Skip Navigation

Impacts of Increased Local Processing

E.   Impacts of Increased Local Processing (3 projects)

       The estimated impact of growth in ethanol production on Iowa grain distribution and handling operations will be determined.   

       Producer groups will likely want to construct soybean processing plants in similar fashion to the producer ownership of the ethanol industry. 

 

Project 1.  Survey and Analysis of Ethanol Producers Sourcing Corn in Iowa

The goal of this project is to support sustainable growth of the Iowa ethanol industry through better organization of input corn and output co-product market chains.

 

Objectives for FY06

 

1.      Create an objective data set to define the scope and variation involved in the current industry activities surrounding grain origination methods, impact on grain storage and co-product handling/marketing.

2.      Develop analytical tools that can track trends within the industry.

3.      Analyze the data to measure impacts of growth on the ethanol industry and its input supply chain.

 

Expected Outputs

 

·        A report that documents current input procurement methods and trends including interest in procuring specialty grains and traits, and projected challenges for grain storage in Iowa. 

·        An analysis of grain co-products produced, markets utilized and a discussion of potential issues and policy implications for co-products.

 

Mary Holz-Clause; VAAP Staff

 

Project 2.  Specialty Soybean Study

 

Objectives for FY06 and Expected Outcomes

 

1.      Describe current soybean processing capacity in Iowa as to type, location, capacity, ownership.

2.      Describe current and emerging technologies for oil extraction in terms of product output quality, extraction efficiency, actual or projected cost per unit crushed, construction/size constraints, throughput capacity, and any other parameters necessary to make planning decisions.  Examples: small solvent like Creston, Expeller press, SFE (CO2), and other.

3.      Make a preliminary estimate of production profitability/cost versus volume for the various options.  ISU has a processing simulation model; Innovative Growers has a costing spreadsheet, etc  as starting points or tools to use.

4.      Identify possible specialty marketing opportunities, if any, that could arise out from the specific processing options, more than just having the protein and oil of the traits contained in the raw soybeans.  Eg.  frying stability, appeal to natural markets, etc. etc.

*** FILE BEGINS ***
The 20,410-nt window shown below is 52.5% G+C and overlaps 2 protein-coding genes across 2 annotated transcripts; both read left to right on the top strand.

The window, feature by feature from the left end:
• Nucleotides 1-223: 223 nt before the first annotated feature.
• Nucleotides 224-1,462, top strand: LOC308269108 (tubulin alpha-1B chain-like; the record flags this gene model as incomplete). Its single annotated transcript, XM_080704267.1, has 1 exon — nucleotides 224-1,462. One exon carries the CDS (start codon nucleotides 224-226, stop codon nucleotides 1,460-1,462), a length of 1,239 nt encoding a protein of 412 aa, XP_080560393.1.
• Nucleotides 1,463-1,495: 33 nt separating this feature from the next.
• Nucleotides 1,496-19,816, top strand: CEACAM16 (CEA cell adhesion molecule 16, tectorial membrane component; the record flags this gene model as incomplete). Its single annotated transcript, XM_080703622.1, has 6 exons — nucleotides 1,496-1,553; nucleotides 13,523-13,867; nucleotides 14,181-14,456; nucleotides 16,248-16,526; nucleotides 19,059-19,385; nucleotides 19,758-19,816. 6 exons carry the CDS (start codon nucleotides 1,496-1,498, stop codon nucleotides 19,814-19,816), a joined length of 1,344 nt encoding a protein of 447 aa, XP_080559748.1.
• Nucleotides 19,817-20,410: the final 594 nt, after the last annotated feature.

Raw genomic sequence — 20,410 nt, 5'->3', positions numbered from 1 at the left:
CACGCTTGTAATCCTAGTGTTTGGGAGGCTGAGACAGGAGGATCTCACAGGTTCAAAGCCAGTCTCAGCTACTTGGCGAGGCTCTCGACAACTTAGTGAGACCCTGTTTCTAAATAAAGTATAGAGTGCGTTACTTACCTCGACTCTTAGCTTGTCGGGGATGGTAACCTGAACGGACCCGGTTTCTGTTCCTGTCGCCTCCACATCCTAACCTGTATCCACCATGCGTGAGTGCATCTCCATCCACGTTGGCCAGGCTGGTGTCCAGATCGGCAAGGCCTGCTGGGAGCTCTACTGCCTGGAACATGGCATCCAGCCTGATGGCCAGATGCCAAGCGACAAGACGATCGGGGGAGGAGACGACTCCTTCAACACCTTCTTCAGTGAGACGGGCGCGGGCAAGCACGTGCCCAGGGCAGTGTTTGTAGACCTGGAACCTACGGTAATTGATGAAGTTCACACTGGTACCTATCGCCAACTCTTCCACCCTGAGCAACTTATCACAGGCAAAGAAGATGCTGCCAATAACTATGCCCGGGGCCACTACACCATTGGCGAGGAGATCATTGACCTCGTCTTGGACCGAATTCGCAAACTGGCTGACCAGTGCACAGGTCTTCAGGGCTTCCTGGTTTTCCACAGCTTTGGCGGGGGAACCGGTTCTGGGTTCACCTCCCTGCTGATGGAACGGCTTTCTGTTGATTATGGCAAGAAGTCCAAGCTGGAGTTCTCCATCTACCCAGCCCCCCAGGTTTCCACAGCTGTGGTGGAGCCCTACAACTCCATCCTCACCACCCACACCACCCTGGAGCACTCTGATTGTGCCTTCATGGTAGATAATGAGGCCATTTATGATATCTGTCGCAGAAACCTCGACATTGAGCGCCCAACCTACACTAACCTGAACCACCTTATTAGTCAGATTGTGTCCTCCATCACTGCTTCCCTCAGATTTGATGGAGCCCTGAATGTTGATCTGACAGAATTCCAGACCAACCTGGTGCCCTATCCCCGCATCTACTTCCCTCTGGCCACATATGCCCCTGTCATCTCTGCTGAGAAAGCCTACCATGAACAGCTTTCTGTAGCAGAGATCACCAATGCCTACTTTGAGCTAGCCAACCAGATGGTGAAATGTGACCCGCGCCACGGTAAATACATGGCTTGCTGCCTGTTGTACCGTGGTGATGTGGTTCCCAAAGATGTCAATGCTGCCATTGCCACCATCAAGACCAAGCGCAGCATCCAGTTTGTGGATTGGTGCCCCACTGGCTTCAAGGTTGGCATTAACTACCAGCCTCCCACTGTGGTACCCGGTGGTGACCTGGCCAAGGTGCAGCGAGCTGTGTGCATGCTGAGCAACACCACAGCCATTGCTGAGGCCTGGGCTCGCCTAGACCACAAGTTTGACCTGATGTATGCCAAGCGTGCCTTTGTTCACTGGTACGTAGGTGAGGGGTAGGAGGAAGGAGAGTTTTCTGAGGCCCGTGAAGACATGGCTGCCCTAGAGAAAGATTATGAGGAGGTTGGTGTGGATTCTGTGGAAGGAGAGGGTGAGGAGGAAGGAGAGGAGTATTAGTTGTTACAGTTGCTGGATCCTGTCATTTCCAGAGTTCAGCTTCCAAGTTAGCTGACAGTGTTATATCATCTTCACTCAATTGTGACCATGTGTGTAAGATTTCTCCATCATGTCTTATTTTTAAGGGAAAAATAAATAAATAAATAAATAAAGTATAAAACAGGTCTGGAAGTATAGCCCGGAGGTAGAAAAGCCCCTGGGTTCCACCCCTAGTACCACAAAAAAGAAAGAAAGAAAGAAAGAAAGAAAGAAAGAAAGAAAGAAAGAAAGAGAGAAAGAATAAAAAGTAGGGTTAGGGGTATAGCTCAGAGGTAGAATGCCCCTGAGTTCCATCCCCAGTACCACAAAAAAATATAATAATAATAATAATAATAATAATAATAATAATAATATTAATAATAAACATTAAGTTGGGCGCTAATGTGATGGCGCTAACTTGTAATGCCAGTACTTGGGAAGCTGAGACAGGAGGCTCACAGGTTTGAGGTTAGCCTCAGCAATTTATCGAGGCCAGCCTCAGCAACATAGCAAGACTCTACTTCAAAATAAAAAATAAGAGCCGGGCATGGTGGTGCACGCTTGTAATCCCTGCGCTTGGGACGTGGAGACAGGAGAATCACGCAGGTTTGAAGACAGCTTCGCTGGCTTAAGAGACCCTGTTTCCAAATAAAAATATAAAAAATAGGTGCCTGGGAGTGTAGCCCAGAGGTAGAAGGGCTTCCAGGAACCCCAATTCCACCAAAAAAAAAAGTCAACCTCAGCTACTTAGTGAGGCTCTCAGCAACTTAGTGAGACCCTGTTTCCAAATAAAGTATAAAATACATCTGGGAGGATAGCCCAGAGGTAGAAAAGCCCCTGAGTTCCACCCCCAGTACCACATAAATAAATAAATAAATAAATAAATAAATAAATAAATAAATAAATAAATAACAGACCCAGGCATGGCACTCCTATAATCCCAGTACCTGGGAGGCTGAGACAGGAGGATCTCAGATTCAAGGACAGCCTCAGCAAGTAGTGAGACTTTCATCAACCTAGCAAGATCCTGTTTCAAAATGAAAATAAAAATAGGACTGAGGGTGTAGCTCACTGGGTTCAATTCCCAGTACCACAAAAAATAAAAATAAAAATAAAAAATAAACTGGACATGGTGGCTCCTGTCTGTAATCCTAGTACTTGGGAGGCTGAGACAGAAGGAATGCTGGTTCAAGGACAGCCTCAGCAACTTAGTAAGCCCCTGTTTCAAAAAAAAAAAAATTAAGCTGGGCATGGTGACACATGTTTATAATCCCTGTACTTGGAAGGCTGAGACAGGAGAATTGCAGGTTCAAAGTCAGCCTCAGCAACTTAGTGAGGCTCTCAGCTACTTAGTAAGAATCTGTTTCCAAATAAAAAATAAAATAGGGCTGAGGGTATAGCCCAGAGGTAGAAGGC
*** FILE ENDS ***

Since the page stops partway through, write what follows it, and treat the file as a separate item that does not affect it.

Mary Holz-Clause;  VAP staff

 

Project 3. Grain Storage and Management Training

       Collectively, these outputs will form a major base of scientific and applied knowledge to support the change of US corn production from commodity trading with long distance logistics to product sales to nearby processing facilities. 

 

Objectives for FY06

 

1.      Compile information about the amount, location and condition of the grain storage infrastructure in the Western and Eastern Corn Belt states.

2.      Compile information about storage performance (cost, damage increase, shrink, nature of damage created) for the 2004, 2005, and 2006 crop years.

3.      Assemble and review projections for the amounts and locations of corn production, demand and usage during the study years and the five years beyond (through 2011).

4.      Project the needs for corn quality traits to meet shifting usage and storage patterns.

5.      Project the need and types of storage (maximum cost; minimum damage) that will be needed to meet usage patterns.

6.      Develop a training program for farmers, elevator operators and associated grain industry professionals in optimum storage structure design and quality grain management, given demand, cost and quality constraints.

 

Expected Outputs

 

·        Inventory of existing corn storage capacity, with projections for future needs, types, and locations.

·        Estimates of the interaction among corn quality traits, changing user demands, and storage success/costs.

·        Estimates of the specific physical and intrinsic quality changes that occur when corn becomes damaged (by the Official Grade definition) in various types of storage regimes.

·        Estimates of storage performance versus construction and operating costs.

·        A major effort documented through web programs, meetings, and print materials to provide awareness and training for producers and elevator operators in current storage/quality needs and interactions.

·        Refreshed and targeted programs for ongoing training in storage and handling operations.

 

Charles R. Hurburgh, Jr.;GQI Program Coordinator